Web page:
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Filter04-Tubing - You'll also need this - a length of 3/8" OD steel tubing with flared ends. You only need about a foot. Auto parts stores sell various sizes of steel lines with flared ends and nuts. They're used for fixing brake lines and (of course) fuel lines. We bought the 30" length because that'* all they had. Turned out to be a good thing, for this picture is what you should NOT do - the nut should be up against the flared end (left side of pic) BEFORE you start bending. Once bent, you can't slide the nut in place. So we tossed that piece and used the other half of the tubing.
The tubing is bent by slipping the nut all the way to the end, then sliding the spring bender over the tube. We clamped the tube to a heavy workbench with a piece of wood and two C-clamps, then bent it to shape using the original tube as a guide. Obviously, a table-mounted vise would be easier. Once bent to shape, the spring is rotated while pushing to slide it off the tube. You have to push the spring off - like "chinese handcuffs", pulling just makes the spring tighter.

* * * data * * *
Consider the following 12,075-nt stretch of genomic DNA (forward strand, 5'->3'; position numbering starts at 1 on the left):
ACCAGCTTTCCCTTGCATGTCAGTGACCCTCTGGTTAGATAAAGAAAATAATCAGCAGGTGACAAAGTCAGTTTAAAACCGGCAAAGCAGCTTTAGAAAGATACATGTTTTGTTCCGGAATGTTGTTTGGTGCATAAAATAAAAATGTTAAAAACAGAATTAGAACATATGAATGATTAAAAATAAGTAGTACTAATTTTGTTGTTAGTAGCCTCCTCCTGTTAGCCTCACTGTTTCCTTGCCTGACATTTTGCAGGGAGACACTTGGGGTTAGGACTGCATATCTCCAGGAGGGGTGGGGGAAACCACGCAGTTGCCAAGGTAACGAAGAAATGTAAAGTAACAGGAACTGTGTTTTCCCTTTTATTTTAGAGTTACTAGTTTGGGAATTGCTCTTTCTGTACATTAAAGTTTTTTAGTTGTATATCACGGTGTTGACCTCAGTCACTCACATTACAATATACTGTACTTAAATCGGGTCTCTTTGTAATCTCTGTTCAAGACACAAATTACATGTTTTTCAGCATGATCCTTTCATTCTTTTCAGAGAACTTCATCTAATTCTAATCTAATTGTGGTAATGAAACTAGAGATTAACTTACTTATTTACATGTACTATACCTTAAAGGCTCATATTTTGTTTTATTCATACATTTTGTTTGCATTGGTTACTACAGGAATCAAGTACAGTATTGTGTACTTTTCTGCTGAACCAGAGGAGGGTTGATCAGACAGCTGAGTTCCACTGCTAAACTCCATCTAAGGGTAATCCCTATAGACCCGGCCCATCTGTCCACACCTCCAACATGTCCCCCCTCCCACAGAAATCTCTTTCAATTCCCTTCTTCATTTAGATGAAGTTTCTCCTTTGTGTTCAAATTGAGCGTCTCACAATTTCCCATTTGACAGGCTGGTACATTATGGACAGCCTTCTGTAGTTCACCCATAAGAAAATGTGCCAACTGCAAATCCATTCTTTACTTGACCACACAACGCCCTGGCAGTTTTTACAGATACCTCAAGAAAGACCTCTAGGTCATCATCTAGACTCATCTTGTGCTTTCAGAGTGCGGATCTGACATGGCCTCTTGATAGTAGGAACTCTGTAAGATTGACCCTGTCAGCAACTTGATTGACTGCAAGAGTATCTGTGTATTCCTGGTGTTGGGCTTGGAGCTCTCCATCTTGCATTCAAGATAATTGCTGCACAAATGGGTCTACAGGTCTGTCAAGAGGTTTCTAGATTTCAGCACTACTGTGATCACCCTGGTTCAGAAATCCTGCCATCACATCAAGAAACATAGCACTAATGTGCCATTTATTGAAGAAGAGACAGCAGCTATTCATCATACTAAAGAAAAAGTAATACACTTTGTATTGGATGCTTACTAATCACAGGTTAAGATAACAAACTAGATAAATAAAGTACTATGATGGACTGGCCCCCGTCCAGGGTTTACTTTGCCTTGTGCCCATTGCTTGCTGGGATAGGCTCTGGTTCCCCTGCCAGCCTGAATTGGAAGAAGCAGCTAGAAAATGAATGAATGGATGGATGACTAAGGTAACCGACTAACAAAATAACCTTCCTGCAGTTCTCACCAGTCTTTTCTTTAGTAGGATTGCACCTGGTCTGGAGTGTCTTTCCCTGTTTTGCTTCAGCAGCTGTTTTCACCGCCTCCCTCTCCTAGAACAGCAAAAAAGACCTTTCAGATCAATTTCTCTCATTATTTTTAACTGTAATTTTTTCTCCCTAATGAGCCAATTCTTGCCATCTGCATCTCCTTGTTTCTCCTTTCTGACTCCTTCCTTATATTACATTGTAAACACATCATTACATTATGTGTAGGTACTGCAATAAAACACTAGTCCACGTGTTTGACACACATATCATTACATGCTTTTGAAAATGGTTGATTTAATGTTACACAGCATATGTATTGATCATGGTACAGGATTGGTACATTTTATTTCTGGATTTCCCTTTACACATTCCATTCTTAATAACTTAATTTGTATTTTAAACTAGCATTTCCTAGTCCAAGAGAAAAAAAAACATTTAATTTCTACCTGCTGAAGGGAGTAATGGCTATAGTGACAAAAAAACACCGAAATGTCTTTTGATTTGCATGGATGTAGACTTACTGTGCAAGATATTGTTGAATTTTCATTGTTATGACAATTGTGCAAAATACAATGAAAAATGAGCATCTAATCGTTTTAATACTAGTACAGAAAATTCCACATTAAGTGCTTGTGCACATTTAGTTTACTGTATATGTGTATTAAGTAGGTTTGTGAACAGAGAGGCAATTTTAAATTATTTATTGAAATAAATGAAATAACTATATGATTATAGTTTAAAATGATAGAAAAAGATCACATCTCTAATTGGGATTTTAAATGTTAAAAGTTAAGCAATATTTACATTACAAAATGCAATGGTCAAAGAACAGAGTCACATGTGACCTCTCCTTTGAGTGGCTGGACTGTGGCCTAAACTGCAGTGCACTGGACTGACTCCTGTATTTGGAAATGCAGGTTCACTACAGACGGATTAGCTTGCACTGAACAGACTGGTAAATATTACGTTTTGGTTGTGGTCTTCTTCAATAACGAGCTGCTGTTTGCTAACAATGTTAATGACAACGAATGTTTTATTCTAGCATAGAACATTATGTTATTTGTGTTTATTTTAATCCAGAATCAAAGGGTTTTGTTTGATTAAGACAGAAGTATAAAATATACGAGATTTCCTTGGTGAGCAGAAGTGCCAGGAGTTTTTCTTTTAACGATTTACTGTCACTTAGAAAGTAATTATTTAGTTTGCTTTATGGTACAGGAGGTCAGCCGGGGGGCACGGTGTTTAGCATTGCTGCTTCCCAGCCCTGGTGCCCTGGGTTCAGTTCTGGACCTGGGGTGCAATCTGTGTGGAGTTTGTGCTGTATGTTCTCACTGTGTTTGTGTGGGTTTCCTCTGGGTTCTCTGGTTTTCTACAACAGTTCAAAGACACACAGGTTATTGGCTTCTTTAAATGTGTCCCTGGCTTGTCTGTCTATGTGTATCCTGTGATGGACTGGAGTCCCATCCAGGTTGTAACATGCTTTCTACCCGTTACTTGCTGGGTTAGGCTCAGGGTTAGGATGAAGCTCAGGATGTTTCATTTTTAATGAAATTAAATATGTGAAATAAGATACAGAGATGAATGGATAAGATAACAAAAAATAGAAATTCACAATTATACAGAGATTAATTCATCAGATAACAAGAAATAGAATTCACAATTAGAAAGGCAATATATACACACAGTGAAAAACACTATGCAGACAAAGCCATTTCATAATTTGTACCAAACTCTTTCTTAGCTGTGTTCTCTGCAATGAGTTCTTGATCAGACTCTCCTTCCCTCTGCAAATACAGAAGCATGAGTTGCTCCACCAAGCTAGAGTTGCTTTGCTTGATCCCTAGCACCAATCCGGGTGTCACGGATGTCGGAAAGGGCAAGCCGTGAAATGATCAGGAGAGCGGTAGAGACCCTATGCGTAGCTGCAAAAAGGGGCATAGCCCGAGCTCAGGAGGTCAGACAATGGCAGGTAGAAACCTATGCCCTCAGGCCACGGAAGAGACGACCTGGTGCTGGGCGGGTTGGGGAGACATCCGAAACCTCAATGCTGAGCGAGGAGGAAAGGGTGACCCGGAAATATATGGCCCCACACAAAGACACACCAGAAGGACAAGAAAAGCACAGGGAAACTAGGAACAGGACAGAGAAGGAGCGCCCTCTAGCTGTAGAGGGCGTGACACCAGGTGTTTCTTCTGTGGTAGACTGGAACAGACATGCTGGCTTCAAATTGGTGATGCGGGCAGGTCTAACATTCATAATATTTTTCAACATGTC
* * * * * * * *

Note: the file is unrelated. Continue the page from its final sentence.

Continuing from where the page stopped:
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Filter05-Complete - Here'* the end result. The fuel line is snapped into plastic holders along the frame rail of the car. There'* *just* enough room to unsnap the line from the holders. This gives you enough flex to cut the line at a nice, clean, straight section. The compression fitting is put in place, the new fuel filter is installed and tightened, the lines snapped back in place, the line and filter is rotated into a nice position (ie - not touching anything), and then the compression fitting is tightened.
For the curious, the other two lines running parallel to the fuel supply line are the fuel-injection return line and the fuel-vapor vent line. The thin line running across all three is the brake line for the right-rear wheel.

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Filter06-CompFitting - Here'* a close-up of the compression fitting. You don't need a lot of torque on these nuts - just use about the same as you do on the fuel filter itself. Once in place, turn the ignition key to "RUN" (not START). You should hear the fuel pump run for a few seconds as it pressurizes the system. Now check underneath the car. If you observe any leaks or seepage, tighten things just enough to stop the leak, and a smidge more - that'* it. Too much can be too much!